The coronavirus pandemic is bringing with it new challenges and risks for humanity. But what has been brought to light in this recent news article is not something completely unique to the pandemic situation. A meritorious 14-year-old adolescent studying in class 10 died by suicide allegedly because she didn’t have access to online classes.
Her father, a daily wage, had no work for about 2 months and couldn’t repair the TV set for her to access online sessions. Reportedly, she was upset with this situation of no access and also worried about whether she would be able to continue her education due to financial difficulties in the family.
This brings us to rethink the widespread inequality, marginalization, and lack of access to opportunities in the country. A well-known fact that suicide is the second leading cause of death in young people aged 15-29 years (WHO, 2019). The girl belonged to a marginalized community, like most students who live in poverty.
The incident brings to the forefront how poverty permeates all aspects of one’s life, and one significant way it impacts individuals is through educational disadvantage. It is well known that children who live in poverty are less likely to do well in school (Hirsch, 2007).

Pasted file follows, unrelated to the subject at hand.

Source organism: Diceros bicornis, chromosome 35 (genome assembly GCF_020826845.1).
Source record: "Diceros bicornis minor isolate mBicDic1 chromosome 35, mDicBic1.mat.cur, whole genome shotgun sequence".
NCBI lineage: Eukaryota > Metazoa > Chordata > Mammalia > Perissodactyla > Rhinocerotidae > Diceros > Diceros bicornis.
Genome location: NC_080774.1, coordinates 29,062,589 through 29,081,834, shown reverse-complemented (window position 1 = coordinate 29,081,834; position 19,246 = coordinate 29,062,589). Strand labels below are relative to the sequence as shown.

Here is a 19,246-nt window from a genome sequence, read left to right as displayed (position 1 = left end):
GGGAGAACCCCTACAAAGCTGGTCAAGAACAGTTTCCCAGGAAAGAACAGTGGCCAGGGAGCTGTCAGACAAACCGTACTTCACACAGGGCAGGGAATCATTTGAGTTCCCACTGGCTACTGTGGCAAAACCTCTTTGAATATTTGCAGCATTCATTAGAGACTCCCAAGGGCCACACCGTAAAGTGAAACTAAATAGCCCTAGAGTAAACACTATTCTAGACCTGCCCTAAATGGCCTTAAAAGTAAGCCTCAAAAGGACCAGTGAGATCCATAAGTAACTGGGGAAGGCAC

What also needs to be considered is the double disadvantage that girls might have to face especially post this pandemic, when families with limited resources might not send them to school again. This will undoubtedly widen the already existing gender gap in education. We must also consider our readiness for virtual classrooms.
It has been reported that in Kerala alone, there are lakhs of students who do not have access to the necessary equipment for receiving online sessions. The state must look into and arrange for the accessibility for all students, which also makes it evident as to how serious the education system is for the wellbeing of its students.